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Angelina Smith Yackey

Learn to code. W3Schools Online Web Tutorials. XML Introduction - What is XML? jQuery. HTML Responsive Web. Using jQuery and Lectora to Customize e-Learning Courses. This is the fourth and final part of my jQuery in Lectora® series, so we are going to build something exciting and learn something rather complex.

Using jQuery and Lectora to Customize e-Learning Courses

But let’s first recap what we’ve learned so far: Part 1—Why jQuery is useful and how to include it in your title. We also enhanced a multiple choice question. Part 2—How to optimize your jQuery workflow and include external scripts. We also built a cool word clicker interaction and learned how to resize your page to fit any screen with Zoomooz.js. Part 3—We learned about jQuery’s little sister, jQuery UI, and we also built a drag-and-drop exercise from scratch. In this final part we’ll build two exercises that I find extremely useful in many e-learning courses. Image Magnifier First, we add all required scripts and style sheets: Then, we add two images (nashville_300px.jpg for preview and nashville_1024px.jpg for full size): Please note that the bigger image is 370x300px. Function run_magnifier(zoom) { // initialize the script var evt = new Event() CSS transitions, CSS transforms and CSS animation. Browser Support for CSS transitions How to use transitions If you haven't used transitions before, here's a brief introduction.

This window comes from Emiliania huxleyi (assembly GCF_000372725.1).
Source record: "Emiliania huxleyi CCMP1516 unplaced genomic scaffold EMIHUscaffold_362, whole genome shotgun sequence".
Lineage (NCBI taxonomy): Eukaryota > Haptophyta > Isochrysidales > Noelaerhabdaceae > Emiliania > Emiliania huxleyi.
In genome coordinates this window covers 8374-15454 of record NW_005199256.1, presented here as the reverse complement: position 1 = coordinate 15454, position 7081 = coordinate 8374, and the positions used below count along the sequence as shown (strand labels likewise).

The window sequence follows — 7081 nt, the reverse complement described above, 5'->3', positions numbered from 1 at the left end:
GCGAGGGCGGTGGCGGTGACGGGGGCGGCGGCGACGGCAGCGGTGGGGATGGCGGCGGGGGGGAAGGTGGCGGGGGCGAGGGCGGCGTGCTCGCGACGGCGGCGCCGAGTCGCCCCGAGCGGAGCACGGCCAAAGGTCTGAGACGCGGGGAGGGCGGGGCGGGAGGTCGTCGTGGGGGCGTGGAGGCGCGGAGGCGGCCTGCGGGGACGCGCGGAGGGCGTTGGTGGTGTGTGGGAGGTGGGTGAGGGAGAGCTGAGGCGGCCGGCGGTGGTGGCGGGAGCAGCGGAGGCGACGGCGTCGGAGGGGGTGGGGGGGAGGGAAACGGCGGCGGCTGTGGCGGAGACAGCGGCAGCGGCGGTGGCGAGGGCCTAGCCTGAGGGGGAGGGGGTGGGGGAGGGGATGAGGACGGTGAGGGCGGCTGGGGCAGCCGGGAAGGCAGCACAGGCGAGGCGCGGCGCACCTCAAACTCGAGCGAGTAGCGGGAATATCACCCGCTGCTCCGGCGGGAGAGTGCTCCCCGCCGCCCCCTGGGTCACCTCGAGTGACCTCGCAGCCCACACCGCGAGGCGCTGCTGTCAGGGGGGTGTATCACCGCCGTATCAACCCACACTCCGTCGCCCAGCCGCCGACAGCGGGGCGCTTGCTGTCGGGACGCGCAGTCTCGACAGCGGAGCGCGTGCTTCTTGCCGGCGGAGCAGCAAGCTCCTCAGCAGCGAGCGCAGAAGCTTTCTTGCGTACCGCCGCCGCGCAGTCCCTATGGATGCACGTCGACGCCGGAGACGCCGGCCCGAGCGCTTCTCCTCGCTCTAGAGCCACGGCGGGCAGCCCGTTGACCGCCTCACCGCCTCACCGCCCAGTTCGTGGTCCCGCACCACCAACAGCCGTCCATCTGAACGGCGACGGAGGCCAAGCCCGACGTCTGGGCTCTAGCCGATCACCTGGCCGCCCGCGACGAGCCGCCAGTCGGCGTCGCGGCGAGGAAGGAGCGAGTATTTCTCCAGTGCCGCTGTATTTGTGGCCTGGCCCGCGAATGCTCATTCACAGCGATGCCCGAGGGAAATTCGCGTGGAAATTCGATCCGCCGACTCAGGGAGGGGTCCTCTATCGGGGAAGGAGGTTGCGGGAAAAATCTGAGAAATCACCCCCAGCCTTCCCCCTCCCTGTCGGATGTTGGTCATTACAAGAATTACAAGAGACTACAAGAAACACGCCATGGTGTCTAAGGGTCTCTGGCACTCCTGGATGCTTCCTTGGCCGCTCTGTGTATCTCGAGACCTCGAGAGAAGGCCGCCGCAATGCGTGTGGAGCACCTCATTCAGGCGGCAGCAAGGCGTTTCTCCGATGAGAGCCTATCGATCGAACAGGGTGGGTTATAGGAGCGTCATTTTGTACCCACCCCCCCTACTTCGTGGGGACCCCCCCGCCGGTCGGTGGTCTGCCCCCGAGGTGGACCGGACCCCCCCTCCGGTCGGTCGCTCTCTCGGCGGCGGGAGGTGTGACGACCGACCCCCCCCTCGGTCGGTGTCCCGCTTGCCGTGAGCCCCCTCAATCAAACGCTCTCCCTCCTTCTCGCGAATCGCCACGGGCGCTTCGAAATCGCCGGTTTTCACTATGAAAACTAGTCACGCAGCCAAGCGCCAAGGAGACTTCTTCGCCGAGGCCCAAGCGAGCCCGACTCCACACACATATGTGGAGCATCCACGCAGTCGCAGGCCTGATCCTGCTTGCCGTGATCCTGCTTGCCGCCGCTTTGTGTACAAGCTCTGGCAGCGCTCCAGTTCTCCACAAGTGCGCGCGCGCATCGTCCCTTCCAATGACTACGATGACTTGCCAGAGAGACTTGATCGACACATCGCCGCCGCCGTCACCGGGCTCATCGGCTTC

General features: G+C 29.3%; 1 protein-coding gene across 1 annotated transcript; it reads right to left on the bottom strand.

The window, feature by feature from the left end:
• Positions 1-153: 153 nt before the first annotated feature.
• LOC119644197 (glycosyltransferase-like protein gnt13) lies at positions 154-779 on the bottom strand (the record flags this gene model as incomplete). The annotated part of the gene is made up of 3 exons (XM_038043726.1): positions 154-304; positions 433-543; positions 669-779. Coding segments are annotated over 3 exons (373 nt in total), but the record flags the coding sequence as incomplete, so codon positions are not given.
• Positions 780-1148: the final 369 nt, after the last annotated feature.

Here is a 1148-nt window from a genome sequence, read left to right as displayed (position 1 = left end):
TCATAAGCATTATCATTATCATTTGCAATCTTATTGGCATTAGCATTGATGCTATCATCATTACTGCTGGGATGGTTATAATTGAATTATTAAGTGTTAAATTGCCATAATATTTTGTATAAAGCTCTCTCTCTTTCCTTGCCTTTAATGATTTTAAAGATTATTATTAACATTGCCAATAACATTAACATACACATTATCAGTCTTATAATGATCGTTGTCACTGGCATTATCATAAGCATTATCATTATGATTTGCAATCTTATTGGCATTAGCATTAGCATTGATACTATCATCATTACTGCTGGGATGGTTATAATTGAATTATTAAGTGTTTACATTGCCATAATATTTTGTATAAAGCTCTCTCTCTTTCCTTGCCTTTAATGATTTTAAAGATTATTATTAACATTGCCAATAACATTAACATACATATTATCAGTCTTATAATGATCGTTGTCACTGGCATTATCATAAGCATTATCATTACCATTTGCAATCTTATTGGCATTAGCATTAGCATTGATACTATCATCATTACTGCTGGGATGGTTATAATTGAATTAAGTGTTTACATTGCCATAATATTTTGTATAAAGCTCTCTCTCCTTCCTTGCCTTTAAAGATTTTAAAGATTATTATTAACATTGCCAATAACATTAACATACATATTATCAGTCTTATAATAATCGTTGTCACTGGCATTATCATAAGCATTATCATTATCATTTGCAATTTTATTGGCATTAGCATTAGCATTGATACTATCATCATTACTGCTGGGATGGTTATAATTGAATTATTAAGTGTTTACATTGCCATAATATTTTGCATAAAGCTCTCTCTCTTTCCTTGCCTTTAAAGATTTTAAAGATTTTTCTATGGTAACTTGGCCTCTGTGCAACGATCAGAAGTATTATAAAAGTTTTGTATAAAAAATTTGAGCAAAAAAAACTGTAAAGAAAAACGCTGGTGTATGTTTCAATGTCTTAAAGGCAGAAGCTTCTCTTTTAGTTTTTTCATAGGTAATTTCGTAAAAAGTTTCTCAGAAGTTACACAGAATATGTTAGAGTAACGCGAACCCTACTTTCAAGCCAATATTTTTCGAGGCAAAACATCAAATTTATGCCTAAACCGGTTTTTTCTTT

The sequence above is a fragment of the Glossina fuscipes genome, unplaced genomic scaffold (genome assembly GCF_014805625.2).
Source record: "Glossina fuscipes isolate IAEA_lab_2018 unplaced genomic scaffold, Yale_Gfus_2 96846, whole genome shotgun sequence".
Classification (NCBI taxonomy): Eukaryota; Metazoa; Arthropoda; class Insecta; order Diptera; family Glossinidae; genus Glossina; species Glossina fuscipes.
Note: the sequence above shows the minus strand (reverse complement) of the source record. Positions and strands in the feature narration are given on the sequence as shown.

CSS transitions, CSS transforms and CSS animation

On the element you want to have animate, add the following CSS: There is a lot of duplication due to vendor prefixes - until the specification if finalised, this will persist. If this bothers you, there are various tools such as CSS Scaffold, LESS, or my preference - SASS, that allow you to define mixins to avoid repetitive code. Another approach is simply to write the CSS without the prefixes, then use Lea Verou's -prefix-free to add them in at runtime. Something you definitely shouldn't do is to only include the webkit prefix. It's worth noting as well that there isn't an -ms- prefix on these properties.

The syntax is pretty straightforward, you specify the property you want to animate, all or border-radius or color or whatever, the time to run, then the transition timing function. Whenever any property changes, then it will animate instead of changing directly. 47 Fun and Useful CSS3 Tutorials and Techniques. CSS3 Filters: Altering HTML and Images with just CSS. CSS3 Filters are a quite interesting offshoot from SVG, allowing you to modify HTML elements and images with blurs, brightness and a lot more.

CSS3 Filters: Altering HTML and Images with just CSS

In this quick tutorial we’ll go over exactly how they’re going to work. Using just CSS we can accomplish some pretty complicated effects. These should be applicable to both images and HTML elements, but obviously browsers will vary for the foreseeable future. The property used to control all of this stuff is filter. filter: filter(value); As you might expect though, browser prefixes will be required. HTML Color Picker. PX to EM Conversion. CSS Reference. Pseudo-classes. Pseudo-class is a keyword added to selectors that specifies a special state of the element to be selected.